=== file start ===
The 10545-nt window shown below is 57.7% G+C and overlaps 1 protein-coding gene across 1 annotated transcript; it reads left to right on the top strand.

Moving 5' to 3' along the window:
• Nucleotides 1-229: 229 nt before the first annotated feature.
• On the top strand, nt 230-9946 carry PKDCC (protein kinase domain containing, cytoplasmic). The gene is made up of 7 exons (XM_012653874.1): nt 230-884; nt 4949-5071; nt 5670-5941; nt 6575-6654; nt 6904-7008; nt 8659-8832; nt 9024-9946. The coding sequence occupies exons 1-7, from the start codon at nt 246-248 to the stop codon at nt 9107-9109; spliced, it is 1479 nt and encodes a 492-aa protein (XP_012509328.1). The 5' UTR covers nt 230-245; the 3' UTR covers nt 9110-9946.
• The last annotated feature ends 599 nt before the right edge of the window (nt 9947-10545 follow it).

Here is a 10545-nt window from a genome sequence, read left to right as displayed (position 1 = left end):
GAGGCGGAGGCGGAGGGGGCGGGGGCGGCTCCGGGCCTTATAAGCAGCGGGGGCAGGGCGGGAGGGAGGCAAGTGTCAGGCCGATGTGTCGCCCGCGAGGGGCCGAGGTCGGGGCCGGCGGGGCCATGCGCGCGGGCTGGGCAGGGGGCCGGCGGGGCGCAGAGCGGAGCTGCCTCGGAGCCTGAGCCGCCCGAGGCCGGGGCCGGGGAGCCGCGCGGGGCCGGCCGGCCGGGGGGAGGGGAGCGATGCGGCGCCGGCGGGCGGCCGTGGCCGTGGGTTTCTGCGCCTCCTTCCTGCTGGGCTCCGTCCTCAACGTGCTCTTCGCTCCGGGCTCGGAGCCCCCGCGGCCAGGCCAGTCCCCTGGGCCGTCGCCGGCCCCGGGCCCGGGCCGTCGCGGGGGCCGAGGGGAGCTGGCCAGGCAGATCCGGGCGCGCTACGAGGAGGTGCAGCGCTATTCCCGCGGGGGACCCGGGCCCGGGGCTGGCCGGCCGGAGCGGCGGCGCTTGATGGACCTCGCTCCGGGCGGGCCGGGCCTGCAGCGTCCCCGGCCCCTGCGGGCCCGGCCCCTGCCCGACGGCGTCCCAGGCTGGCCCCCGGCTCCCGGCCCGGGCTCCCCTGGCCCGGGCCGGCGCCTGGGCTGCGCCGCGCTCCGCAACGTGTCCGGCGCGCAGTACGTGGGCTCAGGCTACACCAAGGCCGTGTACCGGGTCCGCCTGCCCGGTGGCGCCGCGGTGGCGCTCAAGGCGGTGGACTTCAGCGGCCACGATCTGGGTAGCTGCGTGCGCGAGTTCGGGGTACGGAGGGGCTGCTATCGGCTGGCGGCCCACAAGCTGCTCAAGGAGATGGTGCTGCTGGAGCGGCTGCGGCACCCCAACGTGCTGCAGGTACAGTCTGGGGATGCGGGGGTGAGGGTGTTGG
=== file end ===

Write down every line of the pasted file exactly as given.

The 10545-nt window shown below is 57.7% G+C and overlaps 1 protein-coding gene across 1 annotated transcript; it reads left to right on the top strand.

Moving 5' to 3' along the window:
• Nucleotides 1-229: 229 nt before the first annotated feature.
• On the top strand, nt 230-9946 carry PKDCC (protein kinase domain containing, cytoplasmic). The gene is made up of 7 exons (XM_012653874.1): nt 230-884; nt 4949-5071; nt 5670-5941; nt 6575-6654; nt 6904-7008; nt 8659-8832; nt 9024-9946. The coding sequence occupies exons 1-7, from the start codon at nt 246-248 to the stop codon at nt 9107-9109; spliced, it is 1479 nt and encodes a 492-aa protein (XP_012509328.1). The 5' UTR covers nt 230-245; the 3' UTR covers nt 9110-9946.
• The last annotated feature ends 599 nt before the right edge of the window (nt 9947-10545 follow it).

Here is a 10545-nt window from a genome sequence, read left to right as displayed (position 1 = left end):
GAGGCGGAGGCGGAGGGGGCGGGGGCGGCTCCGGGCCTTATAAGCAGCGGGGGCAGGGCGGGAGGGAGGCAAGTGTCAGGCCGATGTGTCGCCCGCGAGGGGCCGAGGTCGGGGCCGGCGGGGCCATGCGCGCGGGCTGGGCAGGGGGCCGGCGGGGCGCAGAGCGGAGCTGCCTCGGAGCCTGAGCCGCCCGAGGCCGGGGCCGGGGAGCCGCGCGGGGCCGGCCGGCCGGGGGGAGGGGAGCGATGCGGCGCCGGCGGGCGGCCGTGGCCGTGGGTTTCTGCGCCTCCTTCCTGCTGGGCTCCGTCCTCAACGTGCTCTTCGCTCCGGGCTCGGAGCCCCCGCGGCCAGGCCAGTCCCCTGGGCCGTCGCCGGCCCCGGGCCCGGGCCGTCGCGGGGGCCGAGGGGAGCTGGCCAGGCAGATCCGGGCGCGCTACGAGGAGGTGCAGCGCTATTCCCGCGGGGGACCCGGGCCCGGGGCTGGCCGGCCGGAGCGGCGGCGCTTGATGGACCTCGCTCCGGGCGGGCCGGGCCTGCAGCGTCCCCGGCCCCTGCGGGCCCGGCCCCTGCCCGACGGCGTCCCAGGCTGGCCCCCGGCTCCCGGCCCGGGCTCCCCTGGCCCGGGCCGGCGCCTGGGCTGCGCCGCGCTCCGCAACGTGTCCGGCGCGCAGTACGTGGGCTCAGGCTACACCAAGGCCGTGTACCGGGTCCGCCTGCCCGGTGGCGCCGCGGTGGCGCTCAAGGCGGTGGACTTCAGCGGCCACGATCTGGGTAGCTGCGTGCGCGAGTTCGGGGTACGGAGGGGCTGCTATCGGCTGGCGGCCCACAAGCTGCTCAAGGAGATGGTGCTGCTGGAGCGGCTGCGGCACCCCAACGTGCTGCAGGTACAGTCTGGGGATGCGGGGGTGAGGGTGTTGG